“People are reluctant and embarrassed to throw in the towel in these circumstances. They see it as a mark of failure and quite often they will continue to work way beyond when it is commercially sensible for them to do that. That is particularly the case if they have a personally guaranteed bank debt or something like that.
“It is almost a relief for them sometimes when they do see an insolvency practitioner who says to them, ‘It is OK to give up, we no longer put debtors in prison’.”
He adds: “You have to acknowledge that a lot of people have personal emotion and pride tied up in their businesses, particularly if it is a second or third generation business. But that is where speaking to somebody independent can help; when it is put to them that it is alright to stop and you are not doing anything illegal and then chat through the consequences if you don’t stop.”
Those consequences could be “driving themselves into an early grave for a business which, looked at objectively, is not surviving and cannot pay its way”, says Clarke. Some put savings into a business when it is struggling, but he adds: “While that might seem like the right thing to do, in practice you are depleting your own nest egg to support a business that might be holed below the water line”.
An objective review can look at steps which can be taken to survive, which can include finding investors or even selling the businesses. “It is useful to talk, and the advantage any insolvency practitioner should bring is to say to somebody they have seen it before. Insolvency experience has taught me that the earlier that people have a discussion about things, the better. If you wait until the business is really sinking, you probably have no option but to close.”
Clarke expects more insolvencies in the coming months but cautions that the figures do not tell the whole story. “I can see more businesses ceasing to trade but the smaller ones will probably not go into formal insolvency. Nonetheless, if the doors are closed, people are not employed – the insolvency tidies things up but it is the closing of the doors which causes the personal problems for the people involved and for the suppliers to that business, and so on.”
McCann also anticipates tricky times ahead: “While the temporary measures brought in by the government have been a lifeline for many businesses, providing that all-important ‘breathing space’ until normal operations could resume, there are others who now face a challenging period ahead.
“On 30 September, the temporary suspensions on winding-up orders was lifted, although certain conditions remain and must be satisfied before petitions can be lodged to wind up a business. We have already seen an increase in creditor-led insolvencies.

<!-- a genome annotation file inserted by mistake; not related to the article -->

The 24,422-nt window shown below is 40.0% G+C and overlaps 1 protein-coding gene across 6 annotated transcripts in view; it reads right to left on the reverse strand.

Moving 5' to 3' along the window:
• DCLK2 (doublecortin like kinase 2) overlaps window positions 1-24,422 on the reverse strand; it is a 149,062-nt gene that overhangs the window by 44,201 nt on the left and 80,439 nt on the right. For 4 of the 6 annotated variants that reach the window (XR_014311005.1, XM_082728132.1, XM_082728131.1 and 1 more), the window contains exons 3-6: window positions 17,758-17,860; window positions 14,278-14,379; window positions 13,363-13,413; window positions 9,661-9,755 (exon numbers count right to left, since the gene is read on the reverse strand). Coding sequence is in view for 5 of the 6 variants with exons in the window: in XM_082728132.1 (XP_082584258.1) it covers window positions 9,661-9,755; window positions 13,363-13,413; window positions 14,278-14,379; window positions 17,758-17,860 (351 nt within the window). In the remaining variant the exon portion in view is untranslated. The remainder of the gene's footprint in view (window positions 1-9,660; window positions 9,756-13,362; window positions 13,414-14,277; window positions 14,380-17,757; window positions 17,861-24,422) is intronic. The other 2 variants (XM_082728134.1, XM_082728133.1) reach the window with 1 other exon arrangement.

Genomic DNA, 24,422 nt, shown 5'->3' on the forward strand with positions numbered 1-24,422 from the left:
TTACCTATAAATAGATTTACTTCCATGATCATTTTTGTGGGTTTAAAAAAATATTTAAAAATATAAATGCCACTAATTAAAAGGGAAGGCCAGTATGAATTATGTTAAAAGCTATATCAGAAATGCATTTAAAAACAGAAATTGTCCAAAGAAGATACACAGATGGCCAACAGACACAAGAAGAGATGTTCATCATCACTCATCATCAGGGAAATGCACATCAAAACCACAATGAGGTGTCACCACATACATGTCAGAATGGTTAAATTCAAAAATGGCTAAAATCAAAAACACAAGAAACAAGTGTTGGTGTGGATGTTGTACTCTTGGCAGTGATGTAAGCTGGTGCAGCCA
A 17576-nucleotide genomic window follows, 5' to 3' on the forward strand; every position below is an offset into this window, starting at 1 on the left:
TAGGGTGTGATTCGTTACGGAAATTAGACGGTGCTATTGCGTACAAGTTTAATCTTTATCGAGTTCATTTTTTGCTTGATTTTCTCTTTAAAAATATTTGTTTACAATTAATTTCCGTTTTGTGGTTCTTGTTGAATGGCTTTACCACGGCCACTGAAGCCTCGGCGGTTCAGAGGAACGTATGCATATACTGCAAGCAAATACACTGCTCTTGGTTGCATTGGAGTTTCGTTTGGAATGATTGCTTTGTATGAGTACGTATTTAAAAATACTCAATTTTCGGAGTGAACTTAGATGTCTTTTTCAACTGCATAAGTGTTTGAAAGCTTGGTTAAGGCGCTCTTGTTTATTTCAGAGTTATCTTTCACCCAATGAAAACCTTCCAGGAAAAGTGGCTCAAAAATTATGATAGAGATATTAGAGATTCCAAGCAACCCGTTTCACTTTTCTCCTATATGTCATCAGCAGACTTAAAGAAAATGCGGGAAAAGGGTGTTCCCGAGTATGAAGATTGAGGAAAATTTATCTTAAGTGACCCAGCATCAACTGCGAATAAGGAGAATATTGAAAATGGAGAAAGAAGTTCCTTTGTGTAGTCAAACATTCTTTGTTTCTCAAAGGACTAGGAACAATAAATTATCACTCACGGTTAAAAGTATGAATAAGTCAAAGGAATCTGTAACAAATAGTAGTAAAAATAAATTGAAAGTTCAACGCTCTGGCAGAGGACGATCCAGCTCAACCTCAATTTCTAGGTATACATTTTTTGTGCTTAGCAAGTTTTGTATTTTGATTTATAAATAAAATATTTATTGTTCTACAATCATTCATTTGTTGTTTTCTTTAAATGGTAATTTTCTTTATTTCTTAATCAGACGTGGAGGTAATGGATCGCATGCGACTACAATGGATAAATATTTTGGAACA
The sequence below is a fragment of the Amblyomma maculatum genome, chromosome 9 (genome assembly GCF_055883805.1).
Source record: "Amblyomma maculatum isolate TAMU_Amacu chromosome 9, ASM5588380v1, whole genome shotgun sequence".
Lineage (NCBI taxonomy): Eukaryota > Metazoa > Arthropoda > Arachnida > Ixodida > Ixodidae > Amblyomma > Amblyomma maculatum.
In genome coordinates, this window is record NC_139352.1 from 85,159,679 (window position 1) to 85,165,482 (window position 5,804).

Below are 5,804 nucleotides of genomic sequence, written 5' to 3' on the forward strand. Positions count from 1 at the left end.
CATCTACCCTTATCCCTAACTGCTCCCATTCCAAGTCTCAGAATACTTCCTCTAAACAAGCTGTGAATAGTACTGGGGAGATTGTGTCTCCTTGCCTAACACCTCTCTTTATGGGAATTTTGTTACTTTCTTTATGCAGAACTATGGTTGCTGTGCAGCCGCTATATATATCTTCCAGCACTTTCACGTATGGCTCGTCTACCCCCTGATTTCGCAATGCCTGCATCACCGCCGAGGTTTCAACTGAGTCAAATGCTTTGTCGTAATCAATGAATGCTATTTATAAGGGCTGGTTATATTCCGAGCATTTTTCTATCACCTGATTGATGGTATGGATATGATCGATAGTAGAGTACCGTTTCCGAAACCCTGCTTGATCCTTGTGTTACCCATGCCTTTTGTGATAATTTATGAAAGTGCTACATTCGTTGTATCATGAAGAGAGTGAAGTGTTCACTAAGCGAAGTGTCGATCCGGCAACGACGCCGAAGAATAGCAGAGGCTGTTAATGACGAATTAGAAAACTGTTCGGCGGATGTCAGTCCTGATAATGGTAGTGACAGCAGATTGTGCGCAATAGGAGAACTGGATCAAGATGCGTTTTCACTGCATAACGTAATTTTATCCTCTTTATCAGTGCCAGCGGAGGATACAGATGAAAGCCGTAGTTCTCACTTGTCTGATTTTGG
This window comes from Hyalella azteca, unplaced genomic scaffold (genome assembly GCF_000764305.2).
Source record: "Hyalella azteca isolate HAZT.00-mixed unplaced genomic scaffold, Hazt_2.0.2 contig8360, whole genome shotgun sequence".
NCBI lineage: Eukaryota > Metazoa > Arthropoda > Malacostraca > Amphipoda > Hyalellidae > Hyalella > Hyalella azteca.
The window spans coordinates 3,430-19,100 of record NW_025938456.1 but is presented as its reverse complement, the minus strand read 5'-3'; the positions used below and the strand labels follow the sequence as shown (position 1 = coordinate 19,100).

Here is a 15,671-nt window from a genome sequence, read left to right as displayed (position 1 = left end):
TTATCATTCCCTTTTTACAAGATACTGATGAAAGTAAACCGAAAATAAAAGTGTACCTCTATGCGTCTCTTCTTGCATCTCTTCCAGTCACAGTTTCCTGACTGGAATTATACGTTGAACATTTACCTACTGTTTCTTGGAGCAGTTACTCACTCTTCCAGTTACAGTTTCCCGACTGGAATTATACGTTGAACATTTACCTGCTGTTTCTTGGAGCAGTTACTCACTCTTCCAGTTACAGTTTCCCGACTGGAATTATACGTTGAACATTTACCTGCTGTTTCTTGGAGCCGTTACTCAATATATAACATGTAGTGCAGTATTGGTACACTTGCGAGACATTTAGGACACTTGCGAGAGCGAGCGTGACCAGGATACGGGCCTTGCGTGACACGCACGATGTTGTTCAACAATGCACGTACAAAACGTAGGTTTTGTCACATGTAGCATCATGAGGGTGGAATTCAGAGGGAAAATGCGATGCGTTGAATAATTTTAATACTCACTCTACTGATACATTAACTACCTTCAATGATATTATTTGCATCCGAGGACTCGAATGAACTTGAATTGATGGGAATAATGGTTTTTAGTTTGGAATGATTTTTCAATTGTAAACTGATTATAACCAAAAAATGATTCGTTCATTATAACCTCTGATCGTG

“On 31 March 2022, the last of the temporary measures that prevent landlords from winding up a business for arrears will be lifted. It will be interesting to see the impact of this on tenants in the commercial property market. We also expect to see an increase in creditor-led insolvencies when the petitioning debt level of £10,000 is removed.
“During the pandemic many businesses have built up large amounts of debt. As government reliefs are lifted or tapered, the ability to trade is really tested and the fault lines can show. For example, the lifting of furlough adds to the amount to be paid in wages which, for a long time, have been subsidised. Bounceback loans will need to be repaid.
“While the temporary measures are in place, businesses have breathing space to try to find ways to repay their debts, for example through new sources of financing, or by agreeing extended repayment terms with creditors.”
McCann agrees with Clarke that acting quickly is the key to survival. She says: “There may still be options available even if matters are quite advanced, so don’t assume all is lost.”
She also has a warning for directors to be aware they have a legal responsibility to behave in accordance with their directors’ duties at all times. She says: “This is most acute if their company is facing insolvency. Penalties for those who are found in breach of those duties are severe, and can result in director disqualification and directors being held personally liable for company debts. Where instances of trading while insolvent, breach of duty or indeed fraud are discovered, we expect those to be investigated and pursued in the coming months.”
This article first appeared in The Scotman’s Legal Review 2021